Olmos: Inside northern Peru’s gigantic precedent for large-scale irrigation

Olmos: Inside northern Peru’s gigantic precedent for large-scale irrigation

You would think it might rain from the gray morning skies in northern Peru but in all likelihood, it won’t. The clouds will give way to a scorching sun that glares down on threadbare pebbly plains of shrubs, the dirt that wafts in the air, the hoods of motorbike-taxis and a scattering of houses in construction. Locals are not used to having much water in Olmos, but their region now has a complex system of dams, canals and pipes channeling Amazonian water to smallholder farms and swathes of unused land. If successful, this network could expand and pave the way for similar developments across the country.

“I think it’s very necessary,” says Maria, an elderly woman on the plane, when asked about the changes Brazilian company Odebrecht has brought through the Olmos Irrigation Project.

Her children had left the rural area to find better opportunities in Lima and Buenos Aires, but she believes the project will now breathe new life into the regional economy and its young population.

“The amount of water had been in decline for a long time.”

With US$350 million spent on the project works with a tunnel through the Andes and a further US$280 million invested in the agricultural element, the name Odebrecht resonates with most people in the nearby city of Chiclayo, where airport officials are on a first-name basis with company representatives.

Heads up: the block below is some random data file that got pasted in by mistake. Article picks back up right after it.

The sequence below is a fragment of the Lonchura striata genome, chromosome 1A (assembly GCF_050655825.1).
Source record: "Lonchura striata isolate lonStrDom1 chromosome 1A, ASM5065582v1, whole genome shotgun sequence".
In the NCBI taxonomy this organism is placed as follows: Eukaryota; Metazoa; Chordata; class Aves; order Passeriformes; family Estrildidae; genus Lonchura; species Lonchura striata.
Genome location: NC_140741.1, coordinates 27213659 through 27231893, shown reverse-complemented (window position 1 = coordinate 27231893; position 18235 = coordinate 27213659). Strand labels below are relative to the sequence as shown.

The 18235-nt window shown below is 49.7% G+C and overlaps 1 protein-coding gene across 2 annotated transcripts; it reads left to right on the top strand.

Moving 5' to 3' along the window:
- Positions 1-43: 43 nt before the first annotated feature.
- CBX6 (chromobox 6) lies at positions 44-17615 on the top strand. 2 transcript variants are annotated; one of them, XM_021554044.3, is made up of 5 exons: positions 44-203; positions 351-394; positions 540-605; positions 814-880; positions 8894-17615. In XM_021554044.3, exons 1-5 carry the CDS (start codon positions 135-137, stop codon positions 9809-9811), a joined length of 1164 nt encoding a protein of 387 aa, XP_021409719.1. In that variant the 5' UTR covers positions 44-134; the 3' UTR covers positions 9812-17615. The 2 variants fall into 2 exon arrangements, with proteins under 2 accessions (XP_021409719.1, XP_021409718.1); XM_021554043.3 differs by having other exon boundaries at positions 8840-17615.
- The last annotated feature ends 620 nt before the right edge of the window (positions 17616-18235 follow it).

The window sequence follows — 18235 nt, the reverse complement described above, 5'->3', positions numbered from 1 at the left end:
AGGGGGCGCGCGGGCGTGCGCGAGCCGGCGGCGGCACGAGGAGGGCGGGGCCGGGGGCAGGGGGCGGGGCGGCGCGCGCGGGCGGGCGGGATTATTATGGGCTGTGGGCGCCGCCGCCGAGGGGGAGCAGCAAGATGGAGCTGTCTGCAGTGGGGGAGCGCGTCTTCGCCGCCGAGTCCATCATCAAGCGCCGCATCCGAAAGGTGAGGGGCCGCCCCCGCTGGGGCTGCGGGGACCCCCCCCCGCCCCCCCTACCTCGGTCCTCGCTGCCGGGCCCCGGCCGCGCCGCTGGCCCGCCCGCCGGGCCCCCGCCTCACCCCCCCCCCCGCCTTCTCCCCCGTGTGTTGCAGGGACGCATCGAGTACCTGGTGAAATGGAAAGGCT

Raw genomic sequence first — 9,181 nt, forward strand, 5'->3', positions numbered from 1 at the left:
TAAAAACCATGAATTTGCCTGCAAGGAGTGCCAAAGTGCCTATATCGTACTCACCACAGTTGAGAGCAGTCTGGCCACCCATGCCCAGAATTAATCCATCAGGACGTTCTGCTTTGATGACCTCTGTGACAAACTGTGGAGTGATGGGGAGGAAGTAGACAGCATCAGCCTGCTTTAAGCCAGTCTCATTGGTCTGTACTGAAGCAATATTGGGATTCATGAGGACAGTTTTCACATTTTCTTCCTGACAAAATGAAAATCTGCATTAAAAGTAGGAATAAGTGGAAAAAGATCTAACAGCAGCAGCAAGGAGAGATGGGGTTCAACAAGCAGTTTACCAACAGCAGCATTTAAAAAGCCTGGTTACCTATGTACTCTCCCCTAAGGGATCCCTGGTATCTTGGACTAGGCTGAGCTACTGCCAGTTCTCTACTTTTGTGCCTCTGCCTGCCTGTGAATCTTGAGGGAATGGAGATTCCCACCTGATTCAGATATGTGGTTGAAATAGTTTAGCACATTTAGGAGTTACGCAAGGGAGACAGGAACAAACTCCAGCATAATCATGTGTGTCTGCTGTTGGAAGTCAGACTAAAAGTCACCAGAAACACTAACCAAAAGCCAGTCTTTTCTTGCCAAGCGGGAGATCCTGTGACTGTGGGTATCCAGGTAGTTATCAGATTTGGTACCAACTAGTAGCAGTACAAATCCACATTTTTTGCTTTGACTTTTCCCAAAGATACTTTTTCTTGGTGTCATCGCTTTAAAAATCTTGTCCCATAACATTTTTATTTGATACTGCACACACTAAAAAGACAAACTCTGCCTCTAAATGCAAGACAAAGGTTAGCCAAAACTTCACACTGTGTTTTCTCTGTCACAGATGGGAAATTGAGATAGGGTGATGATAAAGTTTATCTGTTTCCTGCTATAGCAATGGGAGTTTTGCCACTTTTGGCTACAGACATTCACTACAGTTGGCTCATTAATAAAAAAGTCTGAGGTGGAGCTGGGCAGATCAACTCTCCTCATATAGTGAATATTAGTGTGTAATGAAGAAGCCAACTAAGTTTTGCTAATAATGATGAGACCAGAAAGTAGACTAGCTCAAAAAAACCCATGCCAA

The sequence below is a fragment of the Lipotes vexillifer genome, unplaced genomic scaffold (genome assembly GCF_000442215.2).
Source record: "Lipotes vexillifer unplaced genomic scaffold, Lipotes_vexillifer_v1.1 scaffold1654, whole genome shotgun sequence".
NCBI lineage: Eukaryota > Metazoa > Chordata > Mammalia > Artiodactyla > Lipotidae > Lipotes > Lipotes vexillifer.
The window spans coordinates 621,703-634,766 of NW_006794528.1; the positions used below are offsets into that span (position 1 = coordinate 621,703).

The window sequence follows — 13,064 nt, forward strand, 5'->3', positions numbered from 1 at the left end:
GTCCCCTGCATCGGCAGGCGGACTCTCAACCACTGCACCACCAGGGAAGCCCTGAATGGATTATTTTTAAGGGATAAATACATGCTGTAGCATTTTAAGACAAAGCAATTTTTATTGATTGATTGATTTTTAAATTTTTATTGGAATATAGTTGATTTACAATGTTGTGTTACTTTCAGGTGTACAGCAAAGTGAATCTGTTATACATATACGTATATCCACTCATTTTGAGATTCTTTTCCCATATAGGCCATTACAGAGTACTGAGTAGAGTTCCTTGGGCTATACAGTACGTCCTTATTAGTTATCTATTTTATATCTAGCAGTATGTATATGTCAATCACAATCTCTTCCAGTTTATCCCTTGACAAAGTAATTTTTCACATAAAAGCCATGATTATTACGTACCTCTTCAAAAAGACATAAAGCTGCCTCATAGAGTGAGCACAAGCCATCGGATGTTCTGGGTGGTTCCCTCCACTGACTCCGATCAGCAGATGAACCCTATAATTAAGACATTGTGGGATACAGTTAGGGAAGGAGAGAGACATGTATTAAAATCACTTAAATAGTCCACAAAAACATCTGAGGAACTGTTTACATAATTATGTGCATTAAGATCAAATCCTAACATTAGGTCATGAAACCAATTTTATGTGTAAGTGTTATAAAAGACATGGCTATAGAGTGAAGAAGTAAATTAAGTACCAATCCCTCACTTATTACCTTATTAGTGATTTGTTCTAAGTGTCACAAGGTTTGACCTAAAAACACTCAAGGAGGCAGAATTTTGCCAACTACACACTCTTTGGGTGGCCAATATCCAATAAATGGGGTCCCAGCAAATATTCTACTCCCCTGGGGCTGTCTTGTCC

This comes as no surprise considering the initiative’s implications, activating 38,500 hectares of new agricultural land that is expected to trigger 40,000 direct jobs, complemented by 5,500 hectares for local Olmos smallholder growers.

“The Olmos riverbed was dry and the population had not been accustomed to having water there, but today thanks to this project that transfers water from the Huancabamba River by crossing the mountains through the Transandino tunnel, this natural riverbed is flowing,” says Odebrecht Infrastructure commercial sales manager Juan Carlos Urteaga, adding the project draws on around 45% of the Huancamba’s water resource.

“We are in charge of the irrigation system but for those smallholder growers the regional government is seeing how to make the minor investments to provide water to each grower.”

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